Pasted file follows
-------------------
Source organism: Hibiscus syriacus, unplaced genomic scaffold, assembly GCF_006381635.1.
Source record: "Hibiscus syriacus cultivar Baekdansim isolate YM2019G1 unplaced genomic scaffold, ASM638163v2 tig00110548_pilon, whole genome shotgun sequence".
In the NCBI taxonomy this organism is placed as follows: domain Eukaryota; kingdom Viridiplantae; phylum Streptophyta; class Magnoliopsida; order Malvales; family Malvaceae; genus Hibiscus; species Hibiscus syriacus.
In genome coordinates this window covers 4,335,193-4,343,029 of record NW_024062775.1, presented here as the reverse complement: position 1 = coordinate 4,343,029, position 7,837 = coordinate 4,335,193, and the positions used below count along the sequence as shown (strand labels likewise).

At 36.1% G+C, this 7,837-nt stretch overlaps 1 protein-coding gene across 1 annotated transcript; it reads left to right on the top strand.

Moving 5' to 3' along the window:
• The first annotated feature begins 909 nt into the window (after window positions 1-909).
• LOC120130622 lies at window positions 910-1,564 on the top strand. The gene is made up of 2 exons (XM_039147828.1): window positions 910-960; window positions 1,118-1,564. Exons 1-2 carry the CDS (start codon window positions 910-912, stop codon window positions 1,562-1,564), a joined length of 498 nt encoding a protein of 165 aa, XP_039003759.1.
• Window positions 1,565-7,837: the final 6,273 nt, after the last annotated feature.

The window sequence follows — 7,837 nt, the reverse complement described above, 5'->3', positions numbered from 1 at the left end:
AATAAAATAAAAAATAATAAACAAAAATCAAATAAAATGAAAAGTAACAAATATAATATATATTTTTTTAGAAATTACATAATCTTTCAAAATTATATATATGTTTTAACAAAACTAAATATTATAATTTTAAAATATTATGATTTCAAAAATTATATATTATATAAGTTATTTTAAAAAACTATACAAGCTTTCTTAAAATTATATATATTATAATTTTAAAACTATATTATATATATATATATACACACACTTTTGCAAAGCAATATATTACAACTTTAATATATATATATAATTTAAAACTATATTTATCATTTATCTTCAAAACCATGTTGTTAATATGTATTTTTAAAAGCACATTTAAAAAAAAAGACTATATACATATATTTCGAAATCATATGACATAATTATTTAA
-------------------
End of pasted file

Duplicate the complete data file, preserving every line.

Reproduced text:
Source organism: Hibiscus syriacus, unplaced genomic scaffold, assembly GCF_006381635.1.
Source record: "Hibiscus syriacus cultivar Baekdansim isolate YM2019G1 unplaced genomic scaffold, ASM638163v2 tig00110548_pilon, whole genome shotgun sequence".
In the NCBI taxonomy this organism is placed as follows: domain Eukaryota; kingdom Viridiplantae; phylum Streptophyta; class Magnoliopsida; order Malvales; family Malvaceae; genus Hibiscus; species Hibiscus syriacus.
In genome coordinates this window covers 4,335,193-4,343,029 of record NW_024062775.1, presented here as the reverse complement: position 1 = coordinate 4,343,029, position 7,837 = coordinate 4,335,193, and the positions used below count along the sequence as shown (strand labels likewise).

At 36.1% G+C, this 7,837-nt stretch overlaps 1 protein-coding gene across 1 annotated transcript; it reads left to right on the top strand.

Moving 5' to 3' along the window:
• The first annotated feature begins 909 nt into the window (after window positions 1-909).
• LOC120130622 lies at window positions 910-1,564 on the top strand. The gene is made up of 2 exons (XM_039147828.1): window positions 910-960; window positions 1,118-1,564. Exons 1-2 carry the CDS (start codon window positions 910-912, stop codon window positions 1,562-1,564), a joined length of 498 nt encoding a protein of 165 aa, XP_039003759.1.
• Window positions 1,565-7,837: the final 6,273 nt, after the last annotated feature.

The window sequence follows — 7,837 nt, the reverse complement described above, 5'->3', positions numbered from 1 at the left end:
AATAAAATAAAAAATAATAAACAAAAATCAAATAAAATGAAAAGTAACAAATATAATATATATTTTTTTAGAAATTACATAATCTTTCAAAATTATATATATGTTTTAACAAAACTAAATATTATAATTTTAAAATATTATGATTTCAAAAATTATATATTATATAAGTTATTTTAAAAAACTATACAAGCTTTCTTAAAATTATATATATTATAATTTTAAAACTATATTATATATATATATATACACACACTTTTGCAAAGCAATATATTACAACTTTAATATATATATATAATTTAAAACTATATTTATCATTTATCTTCAAAACCATGTTGTTAATATGTATTTTTAAAAGCACATTTAAAAAAAAAGACTATATACATATATTTCGAAATCATATGACATAATTATTTAA